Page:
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Hollywood is in the midst of a conversion experience.
“Avatar,” designed and shot in 3D, has set the gold standard for 3D movies, having grossed $2.7 billion worldwide. But a pair of films that were shot in 2D and then converted to 3D — “Alice in Wonderland” and the new “Clash of the Titans” — also have attracted sizable audiences: “Alice” has collected more than $730 million worldwide to date, and “Titans” bowed to $61.4 million domestically and added another $44 million overseas.
With audiences flocking to movies that are converted to 3D as part of the postproduction process, 3D conversions are fast becoming an accepted option for both studios and filmmakers.
Warner Bros.’ “Titans” was shot in anamorphic film as a 2D release. But the studio later opted for 3D, and the film was converted in roughly 10 weeks — a remarkably fast turnaround — in order to meet its release date. The cost was reportedly around $4.5 million.
But some tech insiders, as well as a number of reviewers, suggested that the rush to convert doesn’t always lead to satisfactory results.
The New York Times’ Manohla Dargis wrote, “The 3D in the ‘Clash of the Titans’ remake, which was added after it was shot, has none of the immersive quality of ‘Avatar’ and instead segments the image into discrete planes, bringing to mind the unintegrated levels of a pop-up book.”
Said Roger Ebert, a 3D skeptic: “One word of consumer advice: Explain to kids that the movie was not filmed in 3D and is only being shown in 3D in order to charge you an extra $5 a ticket. I saw it in 2D, and let me tell you, it looked terrific.”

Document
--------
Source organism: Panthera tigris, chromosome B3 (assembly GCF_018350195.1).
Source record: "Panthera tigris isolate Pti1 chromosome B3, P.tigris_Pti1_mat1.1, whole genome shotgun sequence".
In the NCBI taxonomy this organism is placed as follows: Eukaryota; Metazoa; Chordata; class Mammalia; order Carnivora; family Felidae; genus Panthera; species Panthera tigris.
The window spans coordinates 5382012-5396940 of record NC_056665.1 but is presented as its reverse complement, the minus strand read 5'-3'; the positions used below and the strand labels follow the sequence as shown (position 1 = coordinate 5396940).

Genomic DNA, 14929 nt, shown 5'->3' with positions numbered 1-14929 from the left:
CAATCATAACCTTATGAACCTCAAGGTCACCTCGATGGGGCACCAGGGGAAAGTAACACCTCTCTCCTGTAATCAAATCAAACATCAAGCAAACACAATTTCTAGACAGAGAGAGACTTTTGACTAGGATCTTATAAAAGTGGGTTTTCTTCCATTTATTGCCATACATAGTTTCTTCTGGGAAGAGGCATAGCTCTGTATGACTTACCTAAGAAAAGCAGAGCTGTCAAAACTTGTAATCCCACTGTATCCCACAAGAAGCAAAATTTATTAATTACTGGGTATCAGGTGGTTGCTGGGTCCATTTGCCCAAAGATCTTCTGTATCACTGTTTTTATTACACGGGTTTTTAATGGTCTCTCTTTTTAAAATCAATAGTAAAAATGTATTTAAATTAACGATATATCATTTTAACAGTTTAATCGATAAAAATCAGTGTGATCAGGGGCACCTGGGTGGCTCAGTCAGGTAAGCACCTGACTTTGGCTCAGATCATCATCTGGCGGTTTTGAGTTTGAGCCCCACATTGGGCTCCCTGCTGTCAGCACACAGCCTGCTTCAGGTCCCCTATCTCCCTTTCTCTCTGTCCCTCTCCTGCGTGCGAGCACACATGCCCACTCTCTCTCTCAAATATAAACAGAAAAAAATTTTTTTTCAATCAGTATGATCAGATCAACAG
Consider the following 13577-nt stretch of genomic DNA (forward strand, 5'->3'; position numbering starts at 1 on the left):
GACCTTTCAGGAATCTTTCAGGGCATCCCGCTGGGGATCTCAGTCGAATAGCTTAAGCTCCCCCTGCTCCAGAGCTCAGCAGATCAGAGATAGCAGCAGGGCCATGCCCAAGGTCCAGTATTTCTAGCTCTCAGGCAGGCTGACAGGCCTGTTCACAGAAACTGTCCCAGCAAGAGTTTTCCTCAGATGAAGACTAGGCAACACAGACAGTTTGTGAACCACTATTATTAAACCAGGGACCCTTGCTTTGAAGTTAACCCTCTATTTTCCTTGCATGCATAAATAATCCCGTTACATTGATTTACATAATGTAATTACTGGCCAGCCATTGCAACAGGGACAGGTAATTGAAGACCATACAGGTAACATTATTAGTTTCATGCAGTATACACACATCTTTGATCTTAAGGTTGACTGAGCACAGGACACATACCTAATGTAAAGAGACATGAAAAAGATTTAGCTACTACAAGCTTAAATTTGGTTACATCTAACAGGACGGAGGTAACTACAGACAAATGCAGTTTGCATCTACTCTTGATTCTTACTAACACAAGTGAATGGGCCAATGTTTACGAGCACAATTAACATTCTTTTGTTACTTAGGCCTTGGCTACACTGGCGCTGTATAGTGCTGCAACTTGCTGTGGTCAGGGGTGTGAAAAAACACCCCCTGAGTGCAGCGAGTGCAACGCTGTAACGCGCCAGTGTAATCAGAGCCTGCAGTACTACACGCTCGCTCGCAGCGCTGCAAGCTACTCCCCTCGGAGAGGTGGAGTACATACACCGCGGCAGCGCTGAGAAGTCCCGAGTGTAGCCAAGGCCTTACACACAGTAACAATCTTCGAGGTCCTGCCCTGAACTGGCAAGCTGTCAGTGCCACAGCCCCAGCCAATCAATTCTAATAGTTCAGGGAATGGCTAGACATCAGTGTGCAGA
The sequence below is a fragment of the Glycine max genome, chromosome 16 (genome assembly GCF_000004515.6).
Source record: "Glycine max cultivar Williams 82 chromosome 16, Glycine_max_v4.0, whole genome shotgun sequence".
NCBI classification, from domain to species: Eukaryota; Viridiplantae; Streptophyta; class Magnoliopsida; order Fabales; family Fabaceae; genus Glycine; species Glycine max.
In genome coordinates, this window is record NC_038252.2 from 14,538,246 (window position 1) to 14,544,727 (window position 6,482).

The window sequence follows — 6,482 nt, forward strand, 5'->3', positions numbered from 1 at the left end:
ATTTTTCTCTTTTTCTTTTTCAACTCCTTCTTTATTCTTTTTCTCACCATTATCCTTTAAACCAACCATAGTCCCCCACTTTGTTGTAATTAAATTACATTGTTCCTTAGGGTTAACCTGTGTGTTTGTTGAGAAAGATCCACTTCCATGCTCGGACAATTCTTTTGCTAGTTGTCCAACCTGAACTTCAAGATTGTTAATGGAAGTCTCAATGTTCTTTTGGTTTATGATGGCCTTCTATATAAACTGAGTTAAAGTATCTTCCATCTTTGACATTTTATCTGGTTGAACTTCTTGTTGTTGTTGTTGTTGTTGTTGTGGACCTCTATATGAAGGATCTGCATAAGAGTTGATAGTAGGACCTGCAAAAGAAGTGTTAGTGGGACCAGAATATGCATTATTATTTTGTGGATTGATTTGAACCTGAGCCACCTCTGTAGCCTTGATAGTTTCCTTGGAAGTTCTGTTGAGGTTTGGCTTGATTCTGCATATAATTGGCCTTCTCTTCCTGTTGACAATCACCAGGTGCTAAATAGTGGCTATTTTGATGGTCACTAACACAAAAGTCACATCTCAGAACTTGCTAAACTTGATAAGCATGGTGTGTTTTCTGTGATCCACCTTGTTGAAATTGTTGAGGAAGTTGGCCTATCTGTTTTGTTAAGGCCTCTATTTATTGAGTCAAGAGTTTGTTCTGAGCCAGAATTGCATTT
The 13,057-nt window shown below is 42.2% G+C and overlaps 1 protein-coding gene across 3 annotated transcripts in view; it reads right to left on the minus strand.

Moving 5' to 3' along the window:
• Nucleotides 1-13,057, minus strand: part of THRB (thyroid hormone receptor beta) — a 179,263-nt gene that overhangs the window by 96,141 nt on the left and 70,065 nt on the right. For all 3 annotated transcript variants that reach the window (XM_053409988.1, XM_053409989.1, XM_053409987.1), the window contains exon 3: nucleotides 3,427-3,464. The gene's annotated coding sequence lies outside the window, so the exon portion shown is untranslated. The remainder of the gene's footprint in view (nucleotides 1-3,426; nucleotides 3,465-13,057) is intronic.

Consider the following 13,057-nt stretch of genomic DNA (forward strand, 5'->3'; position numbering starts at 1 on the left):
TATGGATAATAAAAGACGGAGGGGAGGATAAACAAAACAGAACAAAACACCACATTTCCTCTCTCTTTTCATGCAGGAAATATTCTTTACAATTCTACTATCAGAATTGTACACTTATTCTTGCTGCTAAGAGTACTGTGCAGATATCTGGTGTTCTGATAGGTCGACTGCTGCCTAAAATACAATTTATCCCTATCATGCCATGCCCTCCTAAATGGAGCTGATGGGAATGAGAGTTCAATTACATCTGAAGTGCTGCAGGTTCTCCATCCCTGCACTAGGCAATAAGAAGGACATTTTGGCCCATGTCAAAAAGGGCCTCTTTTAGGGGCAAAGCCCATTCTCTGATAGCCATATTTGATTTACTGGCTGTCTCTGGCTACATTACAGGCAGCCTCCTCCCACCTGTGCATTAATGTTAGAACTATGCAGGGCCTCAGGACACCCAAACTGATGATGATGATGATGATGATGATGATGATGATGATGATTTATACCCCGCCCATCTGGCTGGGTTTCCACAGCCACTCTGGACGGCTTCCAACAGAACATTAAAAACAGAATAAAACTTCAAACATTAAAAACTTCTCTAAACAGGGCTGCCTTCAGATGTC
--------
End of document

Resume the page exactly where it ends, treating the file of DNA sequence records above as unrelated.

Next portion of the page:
Some are concerned that such reactions might threaten to put the brakes on conversion — and possibly even derail the runaway 3D train.
Prime Focus, the Mumbai-headquartered postproduction business that did the conversion, defends its work.
“There are a lot of different techniques,” said Chris Bond, president of Prime Focus, North America, and developer of the company’s View-D 2D/3D conversion method. “I invite filmmakers to come and test their material, and to see ‘Clash.’ We have a lot of creativity and artistic drive to make sure the results look fantastic. I think it looks great.”
The debate is sure to underline the importance of quality control as the nascent process becomes more widely used.
Proponents argue that post conversion gives filmmakers more creative flexibility with cinematography during live-action production. That was the deciding factor for Tim Burton and his “Alice” director of photography Dariusz Wolski when they decided to shoot in 2D and then convert to 3D.
Others contend that quality 3D must involve the entire chain from production and post to distribution and exhibition, including the way films are shot and edited. CG-animated movies are computer-creations and lend themselves to conversions, but making over a live-action movie can be trickier.
“3D is a different medium and requires thinking a different way,” Sony Pictures Imageworks senior stereographer Rob Engle said. “For instance, (the animated) ‘Monster House’ was originally planned as 2D, and in some shots they added camera shake. For the 3D version, we dialed it back — because we were able to dial it back in animation. In live-action, you can’t take out the camera shake. There are photographic styles that don’t lend themselves as well to 3D.”